Why You Should Work with a Female Atlanta Tax Attorney
Tax law is a male-dominated profession. Just ask Alyssa Whatley.
“When I first started, I was working in a law firm that was all men, except for me,” Whatley says.
Many of her clients were surprised to be working with a female tax attorney and it wasn’t unusual for them to mistake her for the partner’s assistant.
But her clients were lucky to work with her. She consistently got great results and after years of experience, Whatley has come to believe that there are certain strengths women bring to the table as advocates for their clients.
“Of Course, I’ve Had The Good Fortune To Work With Both Men And Women In This Industry Who Do Excellent Work And Are Leaders In Their Field,” Whatley Adds.
However, She Believes That The Talents And Perspective Women Bring To This Profession Serve Clients Particularly Well.
A More Collaborative Approach
Both men and women can be either collaborative or aggressive. However, during her time at the law firm, Whatley saw many of her male colleagues adopting a combative style when working with IRS agents and found her own, more collaborative tone often achieved better results.
“What many people don’t realize is that most IRS agents are female,” says Whatley. “I’ve seen many tax attorneys approach that relationship by going in aggressively and attempting to intimidate. That often creates a hostile environment where the outcome for the client isn’t ideal.”
Whatley believes that, as a female tax attorney, her gender helps defuse initial resistance among IRS agents and helps them relate to her.
From there, she can build a relationship based on mutual trust and respect.
That’s important, because many people also don’t realize how much discretion the IRS agent has when deciding the client’s future.
“In other fields of law, if you have a dispute, you can go in front of a judge—and sometimes a jury,” Whatley says. “In tax law, the IRS agent often has the final say in terms of fees, liens, audits, and collections. There are some situations where your case can be argued in front of a judge, but those are not the norm.”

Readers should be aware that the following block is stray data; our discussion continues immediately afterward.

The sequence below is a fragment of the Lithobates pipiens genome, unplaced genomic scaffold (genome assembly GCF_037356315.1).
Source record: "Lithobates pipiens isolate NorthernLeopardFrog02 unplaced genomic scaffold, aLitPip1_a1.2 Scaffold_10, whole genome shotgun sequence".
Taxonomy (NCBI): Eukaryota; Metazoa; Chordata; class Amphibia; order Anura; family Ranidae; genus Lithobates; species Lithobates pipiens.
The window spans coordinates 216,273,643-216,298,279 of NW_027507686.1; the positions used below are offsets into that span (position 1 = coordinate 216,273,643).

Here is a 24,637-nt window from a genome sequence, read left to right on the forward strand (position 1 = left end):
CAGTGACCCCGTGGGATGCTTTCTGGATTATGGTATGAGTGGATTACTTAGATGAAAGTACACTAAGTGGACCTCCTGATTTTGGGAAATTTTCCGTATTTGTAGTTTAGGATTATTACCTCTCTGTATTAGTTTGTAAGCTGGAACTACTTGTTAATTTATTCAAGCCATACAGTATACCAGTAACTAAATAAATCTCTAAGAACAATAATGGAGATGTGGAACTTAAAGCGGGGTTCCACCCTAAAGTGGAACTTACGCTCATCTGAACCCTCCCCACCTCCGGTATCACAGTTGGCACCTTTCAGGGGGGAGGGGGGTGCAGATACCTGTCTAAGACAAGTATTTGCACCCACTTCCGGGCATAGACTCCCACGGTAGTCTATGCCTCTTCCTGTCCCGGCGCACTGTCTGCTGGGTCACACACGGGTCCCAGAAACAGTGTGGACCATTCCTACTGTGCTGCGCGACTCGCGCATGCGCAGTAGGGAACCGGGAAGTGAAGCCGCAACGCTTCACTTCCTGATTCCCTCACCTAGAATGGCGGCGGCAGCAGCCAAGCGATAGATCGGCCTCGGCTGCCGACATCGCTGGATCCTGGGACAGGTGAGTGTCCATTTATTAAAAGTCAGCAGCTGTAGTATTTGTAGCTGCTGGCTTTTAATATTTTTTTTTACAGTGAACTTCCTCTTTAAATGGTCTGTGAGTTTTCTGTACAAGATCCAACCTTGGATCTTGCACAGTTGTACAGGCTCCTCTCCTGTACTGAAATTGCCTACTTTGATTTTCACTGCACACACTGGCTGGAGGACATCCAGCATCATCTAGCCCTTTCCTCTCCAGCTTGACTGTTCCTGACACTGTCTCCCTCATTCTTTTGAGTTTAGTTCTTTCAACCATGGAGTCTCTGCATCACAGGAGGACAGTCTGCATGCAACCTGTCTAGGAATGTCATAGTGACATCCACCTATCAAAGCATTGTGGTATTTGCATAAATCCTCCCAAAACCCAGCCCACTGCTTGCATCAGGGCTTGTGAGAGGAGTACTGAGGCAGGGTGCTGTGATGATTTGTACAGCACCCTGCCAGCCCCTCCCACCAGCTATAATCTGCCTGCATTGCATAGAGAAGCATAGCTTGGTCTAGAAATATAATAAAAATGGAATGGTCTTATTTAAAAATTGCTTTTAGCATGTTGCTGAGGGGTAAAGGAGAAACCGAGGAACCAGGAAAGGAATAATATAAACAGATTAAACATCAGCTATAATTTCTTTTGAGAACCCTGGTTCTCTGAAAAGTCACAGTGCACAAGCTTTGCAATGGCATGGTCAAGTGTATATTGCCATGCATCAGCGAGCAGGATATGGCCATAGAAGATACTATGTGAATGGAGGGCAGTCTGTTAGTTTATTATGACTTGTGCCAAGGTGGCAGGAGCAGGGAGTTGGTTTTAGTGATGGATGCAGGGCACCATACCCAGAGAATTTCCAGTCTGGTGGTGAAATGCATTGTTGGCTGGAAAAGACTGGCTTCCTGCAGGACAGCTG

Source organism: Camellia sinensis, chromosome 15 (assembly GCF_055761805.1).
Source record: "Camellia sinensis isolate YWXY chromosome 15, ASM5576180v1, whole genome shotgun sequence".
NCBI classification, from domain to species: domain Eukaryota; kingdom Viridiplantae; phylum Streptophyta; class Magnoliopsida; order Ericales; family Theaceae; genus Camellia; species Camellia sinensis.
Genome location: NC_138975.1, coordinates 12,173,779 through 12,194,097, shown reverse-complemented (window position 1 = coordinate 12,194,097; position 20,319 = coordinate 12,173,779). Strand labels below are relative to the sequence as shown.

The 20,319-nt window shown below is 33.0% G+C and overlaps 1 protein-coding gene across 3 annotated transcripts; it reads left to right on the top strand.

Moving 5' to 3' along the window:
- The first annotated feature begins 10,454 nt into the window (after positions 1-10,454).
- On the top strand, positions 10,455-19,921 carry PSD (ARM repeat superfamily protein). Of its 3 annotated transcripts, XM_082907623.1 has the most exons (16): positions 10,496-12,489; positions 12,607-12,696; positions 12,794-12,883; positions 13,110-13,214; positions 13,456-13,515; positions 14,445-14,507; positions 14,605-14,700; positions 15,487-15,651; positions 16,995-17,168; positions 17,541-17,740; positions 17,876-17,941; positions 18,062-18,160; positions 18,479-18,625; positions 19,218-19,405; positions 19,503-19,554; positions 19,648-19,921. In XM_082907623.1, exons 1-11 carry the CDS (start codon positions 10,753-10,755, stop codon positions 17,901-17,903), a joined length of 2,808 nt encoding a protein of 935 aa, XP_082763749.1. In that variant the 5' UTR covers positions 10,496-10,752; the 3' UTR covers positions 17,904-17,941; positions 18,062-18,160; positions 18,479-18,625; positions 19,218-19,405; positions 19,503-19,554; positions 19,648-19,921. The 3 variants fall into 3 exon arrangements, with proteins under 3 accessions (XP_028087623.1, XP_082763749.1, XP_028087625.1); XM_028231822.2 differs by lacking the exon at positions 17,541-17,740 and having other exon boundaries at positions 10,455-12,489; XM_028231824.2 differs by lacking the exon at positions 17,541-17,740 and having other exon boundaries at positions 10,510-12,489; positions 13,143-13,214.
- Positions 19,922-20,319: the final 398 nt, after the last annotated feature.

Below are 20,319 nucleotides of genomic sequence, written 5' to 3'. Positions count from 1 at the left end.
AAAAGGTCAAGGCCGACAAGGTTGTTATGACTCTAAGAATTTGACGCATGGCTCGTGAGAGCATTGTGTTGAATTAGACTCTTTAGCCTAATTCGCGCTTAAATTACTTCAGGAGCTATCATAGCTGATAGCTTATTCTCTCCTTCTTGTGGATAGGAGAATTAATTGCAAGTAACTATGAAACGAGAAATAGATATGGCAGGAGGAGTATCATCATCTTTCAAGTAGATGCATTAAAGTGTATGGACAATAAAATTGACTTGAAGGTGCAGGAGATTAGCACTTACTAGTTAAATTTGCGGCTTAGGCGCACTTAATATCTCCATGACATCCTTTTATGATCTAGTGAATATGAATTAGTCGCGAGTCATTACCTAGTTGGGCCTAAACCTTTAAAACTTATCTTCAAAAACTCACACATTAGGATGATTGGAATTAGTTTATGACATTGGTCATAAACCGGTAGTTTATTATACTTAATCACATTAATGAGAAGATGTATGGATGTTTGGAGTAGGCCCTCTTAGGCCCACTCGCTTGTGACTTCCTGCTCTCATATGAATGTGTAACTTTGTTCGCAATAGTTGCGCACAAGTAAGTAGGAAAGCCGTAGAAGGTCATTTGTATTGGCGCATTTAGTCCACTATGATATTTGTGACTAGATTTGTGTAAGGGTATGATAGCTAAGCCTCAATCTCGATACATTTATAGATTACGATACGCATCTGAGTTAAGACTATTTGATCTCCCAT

Often the key to getting a good outcome for a client is to build collaborative relationships with the IRS. Whatley takes this approach, starting with making things as easy as possible for each agent she works with.
“I make sure all the documentation is strictly organized and easy to find, and I always hit my deadlines,” says Whatley. “The IRS agents appreciate that I make their jobs easier.”
A Strong Ability to Empathize
Whatley’s job is frequently to convince the IRS agent to see things from the client’s perspective. That’s more likely when a foundation of mutual trust and respect has been established.
Of course, both men and women have the ability to empathize. But Whatley often encounters issues with her clients that she understands on a deeper level, specifically because of her gendered experience.
“For instance, one of my clients didn’t get her taxes in on time because she had postpartum depression,” Whatley says. “The IRS agent was having a hard time understanding why that condition would interfere with someone’s ability to complete their taxes.”
Based on her own personal knowledge of the issue, Whatley was able to advocate successfully for her client, helping the IRS agent understand how debilitating postpartum depression can be.
An Awareness of the Balance Of Power
There’s often a delicate dynamic between IRS agent, tax attorney, and client. Another aspect of it is that frequently both the attorney and the client earn more money than the IRS agent does.
“Sometimes you’re trying to argue that your client can’t afford to pay a large fine or tax bill, and the IRS agent makes a fraction of the salary your client does,” says Whatley.
In that situation, coming in aggressively to try and push the IRS agent into making a favorable decision can be particularly unhelpful.
It’s very common for clients to feel attacked during this process. What they may not realize is that the IRS agent can feel the same way, especially when the tax attorney’s approach is aggressive.
But that’s not the only similarity.
“Clients who feel embattled have said to me that they don’t believe the IRS agent understands what it’s like to be audited,” Whatley says. “But IRS agents get audited, too—and if there are any negative findings, their job can be on the line.”
So the power balance between attorney, client, and IRS agent can be a fraught one.
Many women, Whatley believes, have to deal with complicated power dynamics in other aspects of their lives as well and may be particularly sensitive to them.
“Ultimately, what the IRS agent wants isn’t to ruin the client’s life,” Whatley adds. “What they want is to resolve your case and then move on to the next one. I try to make that process easy for them—and get the best results for clients along the way.”
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